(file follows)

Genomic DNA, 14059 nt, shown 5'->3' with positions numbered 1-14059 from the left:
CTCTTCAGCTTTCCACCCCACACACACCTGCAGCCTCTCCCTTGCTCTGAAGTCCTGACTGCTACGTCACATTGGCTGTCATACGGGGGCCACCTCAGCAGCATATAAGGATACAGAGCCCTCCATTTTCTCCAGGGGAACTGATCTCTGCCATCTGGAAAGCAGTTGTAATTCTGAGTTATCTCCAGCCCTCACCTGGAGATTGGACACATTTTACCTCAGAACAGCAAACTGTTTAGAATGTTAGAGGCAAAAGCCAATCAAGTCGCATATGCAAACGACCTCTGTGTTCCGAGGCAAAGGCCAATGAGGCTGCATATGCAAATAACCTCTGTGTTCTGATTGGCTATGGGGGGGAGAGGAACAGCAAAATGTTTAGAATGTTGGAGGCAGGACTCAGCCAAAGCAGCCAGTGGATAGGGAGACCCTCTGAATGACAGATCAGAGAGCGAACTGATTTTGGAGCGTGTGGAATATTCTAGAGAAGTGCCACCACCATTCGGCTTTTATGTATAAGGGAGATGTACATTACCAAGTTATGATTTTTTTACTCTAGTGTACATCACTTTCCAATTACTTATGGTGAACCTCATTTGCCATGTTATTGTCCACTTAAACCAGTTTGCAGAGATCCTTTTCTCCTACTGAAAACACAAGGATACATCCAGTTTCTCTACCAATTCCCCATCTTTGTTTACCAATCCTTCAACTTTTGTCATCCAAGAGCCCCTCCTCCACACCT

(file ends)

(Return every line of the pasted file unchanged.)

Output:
Genomic DNA, 14059 nt, shown 5'->3' with positions numbered 1-14059 from the left:
CTCTTCAGCTTTCCACCCCACACACACCTGCAGCCTCTCCCTTGCTCTGAAGTCCTGACTGCTACGTCACATTGGCTGTCATACGGGGGCCACCTCAGCAGCATATAAGGATACAGAGCCCTCCATTTTCTCCAGGGGAACTGATCTCTGCCATCTGGAAAGCAGTTGTAATTCTGAGTTATCTCCAGCCCTCACCTGGAGATTGGACACATTTTACCTCAGAACAGCAAACTGTTTAGAATGTTAGAGGCAAAAGCCAATCAAGTCGCATATGCAAACGACCTCTGTGTTCCGAGGCAAAGGCCAATGAGGCTGCATATGCAAATAACCTCTGTGTTCTGATTGGCTATGGGGGGGAGAGGAACAGCAAAATGTTTAGAATGTTGGAGGCAGGACTCAGCCAAAGCAGCCAGTGGATAGGGAGACCCTCTGAATGACAGATCAGAGAGCGAACTGATTTTGGAGCGTGTGGAATATTCTAGAGAAGTGCCACCACCATTCGGCTTTTATGTATAAGGGAGATGTACATTACCAAGTTATGATTTTTTTACTCTAGTGTACATCACTTTCCAATTACTTATGGTGAACCTCATTTGCCATGTTATTGTCCACTTAAACCAGTTTGCAGAGATCCTTTTCTCCTACTGAAAACACAAGGATACATCCAGTTTCTCTACCAATTCCCCATCTTTGTTTACCAATCCTTCAACTTTTGTCATCCAAGAGCCCCTCCTCCACACCT